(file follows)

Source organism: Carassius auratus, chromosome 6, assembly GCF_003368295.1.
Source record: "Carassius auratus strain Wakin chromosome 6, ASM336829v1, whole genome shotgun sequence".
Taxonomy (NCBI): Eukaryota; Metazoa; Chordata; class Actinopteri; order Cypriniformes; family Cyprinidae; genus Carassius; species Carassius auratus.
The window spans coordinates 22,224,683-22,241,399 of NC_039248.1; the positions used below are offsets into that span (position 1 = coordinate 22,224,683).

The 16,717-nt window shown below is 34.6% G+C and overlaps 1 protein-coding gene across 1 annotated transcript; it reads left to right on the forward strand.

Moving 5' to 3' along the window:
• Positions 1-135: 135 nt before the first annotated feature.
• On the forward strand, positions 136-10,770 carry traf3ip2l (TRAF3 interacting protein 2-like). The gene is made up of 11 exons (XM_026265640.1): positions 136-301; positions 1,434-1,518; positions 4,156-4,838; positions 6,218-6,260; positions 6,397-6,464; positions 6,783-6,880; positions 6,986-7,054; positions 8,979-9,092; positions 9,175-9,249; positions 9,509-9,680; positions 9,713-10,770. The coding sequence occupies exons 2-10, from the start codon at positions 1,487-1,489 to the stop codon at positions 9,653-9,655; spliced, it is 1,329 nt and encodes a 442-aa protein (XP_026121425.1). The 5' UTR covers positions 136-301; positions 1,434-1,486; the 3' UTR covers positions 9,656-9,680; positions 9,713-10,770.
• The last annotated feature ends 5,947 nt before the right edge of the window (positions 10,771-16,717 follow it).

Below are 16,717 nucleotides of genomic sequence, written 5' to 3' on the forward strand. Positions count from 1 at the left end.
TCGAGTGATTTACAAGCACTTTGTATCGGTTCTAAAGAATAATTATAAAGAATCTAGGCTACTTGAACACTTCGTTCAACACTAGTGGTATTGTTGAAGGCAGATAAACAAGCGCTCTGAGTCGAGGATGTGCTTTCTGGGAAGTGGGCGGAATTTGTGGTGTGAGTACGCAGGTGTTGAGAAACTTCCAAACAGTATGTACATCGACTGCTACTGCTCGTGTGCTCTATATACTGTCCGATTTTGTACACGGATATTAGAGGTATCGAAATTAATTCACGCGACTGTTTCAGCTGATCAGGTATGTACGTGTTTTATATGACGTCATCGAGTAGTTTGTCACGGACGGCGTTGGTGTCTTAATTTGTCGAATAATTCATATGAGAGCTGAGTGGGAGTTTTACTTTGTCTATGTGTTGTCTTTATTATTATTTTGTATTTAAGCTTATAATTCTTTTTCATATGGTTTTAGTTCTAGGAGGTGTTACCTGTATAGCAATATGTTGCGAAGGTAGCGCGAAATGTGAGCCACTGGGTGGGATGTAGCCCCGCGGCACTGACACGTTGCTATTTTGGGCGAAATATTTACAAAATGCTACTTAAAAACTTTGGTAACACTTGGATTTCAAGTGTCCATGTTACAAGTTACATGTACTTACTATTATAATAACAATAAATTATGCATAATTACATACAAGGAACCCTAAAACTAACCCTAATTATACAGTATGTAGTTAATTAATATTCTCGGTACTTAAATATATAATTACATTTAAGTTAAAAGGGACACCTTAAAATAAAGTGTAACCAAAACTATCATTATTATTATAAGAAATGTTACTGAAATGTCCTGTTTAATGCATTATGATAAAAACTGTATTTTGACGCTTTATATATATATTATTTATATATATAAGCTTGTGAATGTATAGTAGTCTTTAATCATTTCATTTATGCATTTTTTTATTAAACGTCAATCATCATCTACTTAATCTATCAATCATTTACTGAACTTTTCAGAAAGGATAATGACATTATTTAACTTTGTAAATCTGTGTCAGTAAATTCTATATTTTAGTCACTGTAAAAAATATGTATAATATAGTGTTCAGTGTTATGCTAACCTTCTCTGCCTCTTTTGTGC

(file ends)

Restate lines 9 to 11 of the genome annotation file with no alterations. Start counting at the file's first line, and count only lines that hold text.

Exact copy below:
• The last annotated feature ends 5,947 nt before the right edge of the window (positions 10,771-16,717 follow it).

Below are 16,717 nucleotides of genomic sequence, written 5' to 3' on the forward strand. Positions count from 1 at the left end.
TCGAGTGATTTACAAGCACTTTGTATCGGTTCTAAAGAATAATTATAAAGAATCTAGGCTACTTGAACACTTCGTTCAACACTAGTGGTATTGTTGAAGGCAGATAAACAAGCGCTCTGAGTCGAGGATGTGCTTTCTGGGAAGTGGGCGGAATTTGTGGTGTGAGTACGCAGGTGTTGAGAAACTTCCAAACAGTATGTACATCGACTGCTACTGCTCGTGTGCTCTATATACTGTCCGATTTTGTACACGGATATTAGAGGTATCGAAATTAATTCACGCGACTGTTTCAGCTGATCAGGTATGTACGTGTTTTATATGACGTCATCGAGTAGTTTGTCACGGACGGCGTTGGTGTCTTAATTTGTCGAATAATTCATATGAGAGCTGAGTGGGAGTTTTACTTTGTCTATGTGTTGTCTTTATTATTATTTTGTATTTAAGCTTATAATTCTTTTTCATATGGTTTTAGTTCTAGGAGGTGTTACCTGTATAGCAATATGTTGCGAAGGTAGCGCGAAATGTGAGCCACTGGGTGGGATGTAGCCCCGCGGCACTGACACGTTGCTATTTTGGGCGAAATATTTACAAAATGCTACTTAAAAACTTTGGTAACACTTGGATTTCAAGTGTCCATGTTACAAGTTACATGTACTTACTATTATAATAACAATAAATTATGCATAATTACATACAAGGAACCCTAAAACTAACCCTAATTATACAGTATGTAGTTAATTAATATTCTCGGTACTTAAATATATAATTACATTTAAGTTAAAAGGGACACCTTAAAATAAAGTGTAACCAAAACTATCATTATTATTATAAGAAATGTTACTGAAATGTCCTGTTTAATGCATTATGATAAAAACTGTATTTTGACGCTTTATATATATATTATTTATATATATAAGCTTGTGAATGTATAGTAGTCTTTAATCATTTCATTTATGCATTTTTTTATTAAACGTCAATCATCATCTACTTAATCTATCAATCATTTACTGAACTTTTCAGAAAGGATAATGACATTATTTAACTTTGTAAATCTGTGTCAGTAAATTCTATATTTTAGTCACTGTAAAAAATATGTATAATATAGTGTTCAGTGTTATGCTAACCTTCTCTGCCTCTTTTGTGC